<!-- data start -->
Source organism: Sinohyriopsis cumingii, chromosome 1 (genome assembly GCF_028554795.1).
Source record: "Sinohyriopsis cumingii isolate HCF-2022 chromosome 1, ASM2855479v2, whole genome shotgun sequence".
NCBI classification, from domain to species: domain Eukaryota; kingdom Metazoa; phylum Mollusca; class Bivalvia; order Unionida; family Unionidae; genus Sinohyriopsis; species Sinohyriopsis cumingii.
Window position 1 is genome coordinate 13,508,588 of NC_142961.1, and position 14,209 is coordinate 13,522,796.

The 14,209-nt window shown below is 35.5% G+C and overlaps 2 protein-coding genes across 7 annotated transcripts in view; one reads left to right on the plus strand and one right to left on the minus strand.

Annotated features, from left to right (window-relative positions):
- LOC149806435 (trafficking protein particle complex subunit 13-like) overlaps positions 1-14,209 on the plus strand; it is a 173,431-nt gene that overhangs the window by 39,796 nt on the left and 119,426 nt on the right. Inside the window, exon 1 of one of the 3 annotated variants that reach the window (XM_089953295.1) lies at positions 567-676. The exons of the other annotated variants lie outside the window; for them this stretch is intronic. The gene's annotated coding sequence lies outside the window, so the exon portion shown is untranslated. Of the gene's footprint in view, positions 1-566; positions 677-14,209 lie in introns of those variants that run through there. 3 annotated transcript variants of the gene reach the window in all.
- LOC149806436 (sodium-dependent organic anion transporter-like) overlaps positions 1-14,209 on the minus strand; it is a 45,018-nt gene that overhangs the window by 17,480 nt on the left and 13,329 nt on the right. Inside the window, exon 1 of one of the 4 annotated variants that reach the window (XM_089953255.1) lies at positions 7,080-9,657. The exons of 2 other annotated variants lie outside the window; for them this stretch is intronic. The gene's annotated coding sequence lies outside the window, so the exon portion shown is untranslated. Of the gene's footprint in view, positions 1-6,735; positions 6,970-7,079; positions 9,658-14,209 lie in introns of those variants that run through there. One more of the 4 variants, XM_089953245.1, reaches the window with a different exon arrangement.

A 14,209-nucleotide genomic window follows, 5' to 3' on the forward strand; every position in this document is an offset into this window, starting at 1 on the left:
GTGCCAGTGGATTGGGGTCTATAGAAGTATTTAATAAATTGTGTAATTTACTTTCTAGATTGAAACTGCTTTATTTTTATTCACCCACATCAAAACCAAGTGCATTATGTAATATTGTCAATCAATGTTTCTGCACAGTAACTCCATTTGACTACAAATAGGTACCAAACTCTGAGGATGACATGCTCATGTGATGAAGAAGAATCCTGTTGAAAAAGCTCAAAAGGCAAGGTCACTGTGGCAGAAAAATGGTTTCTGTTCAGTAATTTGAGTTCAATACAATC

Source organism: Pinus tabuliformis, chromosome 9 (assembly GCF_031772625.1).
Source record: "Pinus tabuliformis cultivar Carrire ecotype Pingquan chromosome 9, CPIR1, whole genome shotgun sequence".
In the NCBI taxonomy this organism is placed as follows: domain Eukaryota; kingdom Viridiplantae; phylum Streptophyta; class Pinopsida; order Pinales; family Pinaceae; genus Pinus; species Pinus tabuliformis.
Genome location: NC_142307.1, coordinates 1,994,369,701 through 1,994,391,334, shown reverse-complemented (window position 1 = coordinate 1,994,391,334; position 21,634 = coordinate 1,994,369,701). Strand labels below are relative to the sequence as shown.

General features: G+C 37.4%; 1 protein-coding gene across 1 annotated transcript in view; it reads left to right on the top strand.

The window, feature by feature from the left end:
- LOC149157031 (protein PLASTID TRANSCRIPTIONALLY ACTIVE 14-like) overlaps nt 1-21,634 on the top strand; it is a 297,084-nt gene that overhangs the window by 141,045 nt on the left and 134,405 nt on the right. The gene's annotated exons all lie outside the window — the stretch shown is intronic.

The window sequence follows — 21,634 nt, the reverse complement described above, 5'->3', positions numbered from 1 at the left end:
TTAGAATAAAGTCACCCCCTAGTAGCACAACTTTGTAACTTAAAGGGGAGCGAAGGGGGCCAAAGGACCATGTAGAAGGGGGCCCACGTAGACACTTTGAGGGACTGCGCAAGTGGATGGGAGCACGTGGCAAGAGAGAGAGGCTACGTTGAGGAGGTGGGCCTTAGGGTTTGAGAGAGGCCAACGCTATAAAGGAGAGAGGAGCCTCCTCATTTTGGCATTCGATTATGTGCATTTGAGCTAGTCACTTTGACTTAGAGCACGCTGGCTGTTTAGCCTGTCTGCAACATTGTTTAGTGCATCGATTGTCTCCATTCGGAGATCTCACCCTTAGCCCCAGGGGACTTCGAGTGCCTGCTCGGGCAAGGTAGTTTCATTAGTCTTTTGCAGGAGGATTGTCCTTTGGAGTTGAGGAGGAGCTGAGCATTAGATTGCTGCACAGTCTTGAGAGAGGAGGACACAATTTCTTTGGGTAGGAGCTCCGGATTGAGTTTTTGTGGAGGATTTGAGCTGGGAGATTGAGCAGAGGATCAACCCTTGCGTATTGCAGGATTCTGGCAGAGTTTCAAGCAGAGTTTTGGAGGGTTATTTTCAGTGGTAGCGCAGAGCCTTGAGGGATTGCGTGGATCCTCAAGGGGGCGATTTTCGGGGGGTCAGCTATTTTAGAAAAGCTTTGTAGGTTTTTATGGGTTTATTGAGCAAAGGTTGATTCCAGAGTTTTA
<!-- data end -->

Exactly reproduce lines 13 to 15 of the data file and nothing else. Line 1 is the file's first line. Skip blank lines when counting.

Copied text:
In the NCBI taxonomy this organism is placed as follows: domain Eukaryota; kingdom Viridiplantae; phylum Streptophyta; class Pinopsida; order Pinales; family Pinaceae; genus Pinus; species Pinus tabuliformis.
Genome location: NC_142307.1, coordinates 1,994,369,701 through 1,994,391,334, shown reverse-complemented (window position 1 = coordinate 1,994,391,334; position 21,634 = coordinate 1,994,369,701). Strand labels below are relative to the sequence as shown.

General features: G+C 37.4%; 1 protein-coding gene across 1 annotated transcript in view; it reads left to right on the top strand.